Ospreys can cause power outages after storm
Photo: Video by fox4now.com
LEE COUNTY - Isaac also affecting wildlife in Southwest Florida and that could impact you as well. Strong winds can destroy birds' nests, forcing them to find new places to build a home. Some birds try nesting along power lines but that not only kills the bird, it knocks out your power. Four in your Corner's Mike Mason continues our team coverage tonight.
These avid bird watchers from Manhattan say they just flew down to Southwest Florida for one reason.
Pat Loret De Mola: "For the Ospreys. Yeah, we heard about the Ospreys."
And Pine Island is the perfect place to see Ospreys. These big birds of prey love this area, which has plenty of fishing holes and places to nest. These man-made osprey nests were built by Lee County Electric Coop, or LCEC. By doing this, Osprey are less likely to nest along power lines which can knock out power to customers and end up killing the birds.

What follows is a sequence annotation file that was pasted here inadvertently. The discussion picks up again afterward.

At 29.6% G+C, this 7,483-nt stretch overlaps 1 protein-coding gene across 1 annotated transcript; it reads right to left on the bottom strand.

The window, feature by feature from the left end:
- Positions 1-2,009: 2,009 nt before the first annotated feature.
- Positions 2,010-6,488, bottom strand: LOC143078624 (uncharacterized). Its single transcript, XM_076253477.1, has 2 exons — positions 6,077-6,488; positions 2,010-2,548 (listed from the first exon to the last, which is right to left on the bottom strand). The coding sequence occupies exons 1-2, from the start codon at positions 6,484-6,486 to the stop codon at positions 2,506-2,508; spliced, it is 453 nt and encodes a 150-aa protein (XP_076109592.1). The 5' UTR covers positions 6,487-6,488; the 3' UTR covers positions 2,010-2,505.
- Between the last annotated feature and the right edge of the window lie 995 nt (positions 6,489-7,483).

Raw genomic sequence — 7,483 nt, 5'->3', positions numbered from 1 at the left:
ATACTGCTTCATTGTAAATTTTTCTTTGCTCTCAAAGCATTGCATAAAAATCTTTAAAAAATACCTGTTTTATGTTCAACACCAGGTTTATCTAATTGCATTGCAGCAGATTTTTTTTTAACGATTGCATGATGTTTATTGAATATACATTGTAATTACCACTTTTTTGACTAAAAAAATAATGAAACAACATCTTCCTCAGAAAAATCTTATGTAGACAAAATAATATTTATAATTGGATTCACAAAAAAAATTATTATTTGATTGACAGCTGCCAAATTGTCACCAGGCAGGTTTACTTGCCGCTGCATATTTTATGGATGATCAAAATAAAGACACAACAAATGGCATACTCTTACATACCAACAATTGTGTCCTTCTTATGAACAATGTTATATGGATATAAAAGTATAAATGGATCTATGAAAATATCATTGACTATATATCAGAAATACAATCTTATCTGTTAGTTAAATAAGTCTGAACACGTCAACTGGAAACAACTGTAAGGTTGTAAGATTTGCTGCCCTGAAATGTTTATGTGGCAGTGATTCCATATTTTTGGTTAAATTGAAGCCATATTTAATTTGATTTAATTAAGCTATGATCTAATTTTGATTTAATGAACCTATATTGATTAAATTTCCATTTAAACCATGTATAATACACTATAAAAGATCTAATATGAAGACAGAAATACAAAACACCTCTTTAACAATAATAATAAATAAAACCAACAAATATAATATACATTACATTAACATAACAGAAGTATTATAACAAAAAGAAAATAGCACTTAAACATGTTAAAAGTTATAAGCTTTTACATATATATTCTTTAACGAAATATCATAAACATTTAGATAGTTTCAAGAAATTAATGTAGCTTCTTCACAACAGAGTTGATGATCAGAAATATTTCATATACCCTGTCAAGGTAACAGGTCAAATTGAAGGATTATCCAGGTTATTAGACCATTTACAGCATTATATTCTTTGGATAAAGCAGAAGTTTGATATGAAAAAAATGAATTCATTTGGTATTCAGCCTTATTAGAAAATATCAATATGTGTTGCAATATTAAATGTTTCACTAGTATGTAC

In St. James City we spotted this Bald Eagle. Residents there say one was killed because it went too close to a line.
Rick Moore: "Landed on those power lines got electrocuted and killed it."
After storms like Isaac, strong winds can destroy nests and down trees, forcing these beautiful birds to find new nesting grounds. LCEC crews are on the lookout to make sure Osprey don't perch on power lines. Something these snowbirds don't want to see either.
Pat Loret De Mola: "I'd love to see Ospreys, I'm really sad to see that they're having some issues with their nesting. I'd love to see them, but not fried."
That's why crews have installed special padding on power lines.
Rick Moore: "So that birds land on one side and they're not touching the hot on both sides so the electricity goes through them and electrocutes them."
John Thomas: "We see them all the time Eagles and Hawks and Ospreys."
John Thomas chopped down this dead tree in front of his home before Isaac moved in. That's good for him but as the birds' habitat diminishes so does their chance of survival.
Mike Mason: "So Ospreys are a big deal.”
Pat Loret De Mola : "Absolutely, yes. That's the reason we're on Pine Island today."
If you notice an Osprey in your area and are concerned they may try to build a nest on a power line you can actually call LCEC to request one of those special platforms Ospreys use to build a nest. The number is 239-656-2300.